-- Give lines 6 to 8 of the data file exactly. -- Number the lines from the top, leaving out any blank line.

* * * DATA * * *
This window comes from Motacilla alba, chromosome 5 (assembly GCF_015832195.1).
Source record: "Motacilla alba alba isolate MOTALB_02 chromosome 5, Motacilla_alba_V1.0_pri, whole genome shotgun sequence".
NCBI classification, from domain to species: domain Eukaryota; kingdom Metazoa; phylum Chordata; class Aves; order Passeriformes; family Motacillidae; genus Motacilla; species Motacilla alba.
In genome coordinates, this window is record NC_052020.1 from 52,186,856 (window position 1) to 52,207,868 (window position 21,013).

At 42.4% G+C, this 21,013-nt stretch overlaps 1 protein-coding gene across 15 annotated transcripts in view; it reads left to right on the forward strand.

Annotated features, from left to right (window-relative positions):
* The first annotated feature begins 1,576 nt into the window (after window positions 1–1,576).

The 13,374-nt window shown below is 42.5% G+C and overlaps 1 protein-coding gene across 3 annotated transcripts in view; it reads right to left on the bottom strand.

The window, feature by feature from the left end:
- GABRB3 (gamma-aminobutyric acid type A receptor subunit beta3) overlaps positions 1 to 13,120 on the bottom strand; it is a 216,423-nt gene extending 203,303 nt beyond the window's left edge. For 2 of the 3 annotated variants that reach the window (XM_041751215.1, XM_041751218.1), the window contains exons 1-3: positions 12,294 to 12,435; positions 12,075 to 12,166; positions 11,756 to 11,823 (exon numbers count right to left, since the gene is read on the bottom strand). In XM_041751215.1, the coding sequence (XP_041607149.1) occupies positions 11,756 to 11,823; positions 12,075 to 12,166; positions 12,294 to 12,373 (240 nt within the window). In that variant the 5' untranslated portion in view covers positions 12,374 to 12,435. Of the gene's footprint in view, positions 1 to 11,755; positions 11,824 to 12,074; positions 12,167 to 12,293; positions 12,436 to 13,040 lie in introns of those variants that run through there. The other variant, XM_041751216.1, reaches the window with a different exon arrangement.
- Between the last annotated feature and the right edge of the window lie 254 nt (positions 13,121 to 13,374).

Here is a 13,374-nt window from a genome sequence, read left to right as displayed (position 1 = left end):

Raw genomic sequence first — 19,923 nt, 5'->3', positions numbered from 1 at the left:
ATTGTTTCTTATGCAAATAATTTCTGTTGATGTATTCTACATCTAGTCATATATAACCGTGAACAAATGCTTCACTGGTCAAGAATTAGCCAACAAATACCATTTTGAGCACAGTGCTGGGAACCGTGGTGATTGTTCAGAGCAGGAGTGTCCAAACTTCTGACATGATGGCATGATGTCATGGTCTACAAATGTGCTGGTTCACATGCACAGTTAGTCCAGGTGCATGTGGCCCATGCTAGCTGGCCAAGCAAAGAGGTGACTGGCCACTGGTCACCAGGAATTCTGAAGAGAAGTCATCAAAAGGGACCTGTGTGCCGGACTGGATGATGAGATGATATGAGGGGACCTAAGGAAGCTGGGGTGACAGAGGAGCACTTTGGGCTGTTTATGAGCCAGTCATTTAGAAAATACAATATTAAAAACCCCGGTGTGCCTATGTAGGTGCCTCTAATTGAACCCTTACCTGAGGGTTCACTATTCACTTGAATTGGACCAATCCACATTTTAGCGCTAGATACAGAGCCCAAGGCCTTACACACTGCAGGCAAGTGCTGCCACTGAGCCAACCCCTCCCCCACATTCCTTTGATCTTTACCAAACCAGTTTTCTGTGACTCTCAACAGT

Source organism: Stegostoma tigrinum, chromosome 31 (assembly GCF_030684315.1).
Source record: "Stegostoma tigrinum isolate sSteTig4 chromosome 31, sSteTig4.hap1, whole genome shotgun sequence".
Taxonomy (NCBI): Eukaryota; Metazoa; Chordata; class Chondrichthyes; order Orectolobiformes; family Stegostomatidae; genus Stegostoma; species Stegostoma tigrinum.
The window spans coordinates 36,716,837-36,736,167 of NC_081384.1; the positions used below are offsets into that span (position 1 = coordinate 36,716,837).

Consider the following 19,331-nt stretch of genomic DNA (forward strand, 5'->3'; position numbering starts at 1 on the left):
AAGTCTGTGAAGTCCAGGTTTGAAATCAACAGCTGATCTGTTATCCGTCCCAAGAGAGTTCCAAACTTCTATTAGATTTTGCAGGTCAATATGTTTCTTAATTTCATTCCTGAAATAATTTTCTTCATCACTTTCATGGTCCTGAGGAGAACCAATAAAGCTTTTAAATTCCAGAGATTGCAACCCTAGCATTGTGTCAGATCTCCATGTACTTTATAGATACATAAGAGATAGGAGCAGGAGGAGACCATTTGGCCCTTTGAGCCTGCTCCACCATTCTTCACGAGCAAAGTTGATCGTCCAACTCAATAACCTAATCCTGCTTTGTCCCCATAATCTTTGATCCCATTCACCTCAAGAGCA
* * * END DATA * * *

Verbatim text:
Annotated features, from left to right (window-relative positions):
* The first annotated feature begins 1,576 nt into the window (after window positions 1–1,576).

The 13,374-nt window shown below is 42.5% G+C and overlaps 1 protein-coding gene across 3 annotated transcripts in view; it reads right to left on the bottom strand.